Great acting is coming out of sessions of Neuro Acting. And here’s why. Students have laid the foundation of their technique, and most are believing me when I say they need to get past the point of working to remember their lines.
Great acting resembles spontaneous life. It’s natural, it’s believable and it draws you in. But great acting requires work.
Let me compare the process of bad acting to the behavior in the real world when someone is working to remember their lines:
Dad: How did that vase break?
Son: I don’t know…I just walked by, and it fell off and broke.
Dad: I don’t believe you. Go to your room.
Wife: Where were you last night?
Husband: I had to work late.
Wife: I don’t believe you. Go to your man cave.
Nobody believes it when someone is working to remember what to say. And that applies to actors. Acting guru Stella Adler put it this way: “When you most succeed, you do so by seeming not to act at all.”
The hammy actor loves to hear that. They think it means there’s no work. And here’s their war cry: “I don’t have to really learn my lines, because my scene is emotional anyway, and if I don’t learn my lines, I can just feel the adrenaline, and it will seem spontaneous and I’ll look better!”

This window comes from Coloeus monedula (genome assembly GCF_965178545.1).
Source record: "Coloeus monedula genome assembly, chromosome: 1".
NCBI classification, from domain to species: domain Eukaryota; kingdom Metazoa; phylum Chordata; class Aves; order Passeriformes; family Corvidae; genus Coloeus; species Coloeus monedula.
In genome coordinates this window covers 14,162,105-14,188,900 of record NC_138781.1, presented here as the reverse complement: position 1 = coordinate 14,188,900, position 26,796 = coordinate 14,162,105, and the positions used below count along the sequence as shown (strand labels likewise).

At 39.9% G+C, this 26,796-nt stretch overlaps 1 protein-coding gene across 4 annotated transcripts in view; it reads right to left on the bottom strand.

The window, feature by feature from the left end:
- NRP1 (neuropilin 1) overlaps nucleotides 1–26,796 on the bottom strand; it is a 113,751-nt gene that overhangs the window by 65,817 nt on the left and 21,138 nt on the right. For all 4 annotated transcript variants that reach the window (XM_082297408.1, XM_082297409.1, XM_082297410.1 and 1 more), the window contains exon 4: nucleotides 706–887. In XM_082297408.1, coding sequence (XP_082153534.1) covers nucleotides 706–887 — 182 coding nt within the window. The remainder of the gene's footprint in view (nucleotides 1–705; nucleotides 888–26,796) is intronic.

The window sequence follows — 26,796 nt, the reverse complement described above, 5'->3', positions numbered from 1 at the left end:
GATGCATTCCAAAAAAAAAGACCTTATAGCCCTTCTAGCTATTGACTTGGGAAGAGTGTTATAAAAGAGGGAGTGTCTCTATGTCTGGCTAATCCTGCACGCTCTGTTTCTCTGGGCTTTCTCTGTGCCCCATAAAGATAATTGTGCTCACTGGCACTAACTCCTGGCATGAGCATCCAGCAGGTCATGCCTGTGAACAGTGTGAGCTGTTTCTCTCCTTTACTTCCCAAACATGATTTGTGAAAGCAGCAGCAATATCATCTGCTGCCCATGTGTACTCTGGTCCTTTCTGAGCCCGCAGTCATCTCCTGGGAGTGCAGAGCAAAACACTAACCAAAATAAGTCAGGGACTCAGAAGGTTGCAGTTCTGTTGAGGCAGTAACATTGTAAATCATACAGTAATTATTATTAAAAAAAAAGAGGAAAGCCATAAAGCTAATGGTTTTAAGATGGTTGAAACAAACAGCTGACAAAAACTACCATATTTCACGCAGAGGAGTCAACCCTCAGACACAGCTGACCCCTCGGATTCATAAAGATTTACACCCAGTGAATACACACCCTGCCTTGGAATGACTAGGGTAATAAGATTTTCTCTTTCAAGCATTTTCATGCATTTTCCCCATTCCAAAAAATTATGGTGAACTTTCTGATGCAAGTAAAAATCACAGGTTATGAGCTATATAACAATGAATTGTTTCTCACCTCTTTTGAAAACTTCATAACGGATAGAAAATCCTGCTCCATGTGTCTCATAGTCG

WRONG. It will seem nervous and fake. Why? Because you’re stuck in your analytical brain trying to write your own lines. Realistic people don’t behave that way, and people can tell when someone’s doing it. The very act will make you uncomfortable and you will pass that onto your audience. They deserve more than that.
So, whether you’re an Neuro Acting apprentice or artist, please accept that good acting that feeds you and the audience requires you to be like the swan gliding across the lake – you don’t see the work that’s going on under the surface. What work?
“You’ll begin to act when you can forget your technique – when it is so securely inside you that you need not call upon it consciously.” Stella Adler
Now go to your room…and learn your lines. You’ll be brilliant.